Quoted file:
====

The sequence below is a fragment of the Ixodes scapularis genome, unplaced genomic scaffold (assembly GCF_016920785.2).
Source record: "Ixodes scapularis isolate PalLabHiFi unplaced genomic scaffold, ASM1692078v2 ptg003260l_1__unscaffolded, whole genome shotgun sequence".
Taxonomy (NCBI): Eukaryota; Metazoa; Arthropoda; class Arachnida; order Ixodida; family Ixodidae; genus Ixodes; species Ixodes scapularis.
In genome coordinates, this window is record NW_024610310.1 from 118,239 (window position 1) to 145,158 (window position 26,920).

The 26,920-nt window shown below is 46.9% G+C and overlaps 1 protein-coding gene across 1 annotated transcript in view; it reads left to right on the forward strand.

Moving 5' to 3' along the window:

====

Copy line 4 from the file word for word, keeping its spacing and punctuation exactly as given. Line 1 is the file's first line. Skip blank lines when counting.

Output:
In genome coordinates, this window is record NW_024610310.1 from 118,239 (window position 1) to 145,158 (window position 26,920).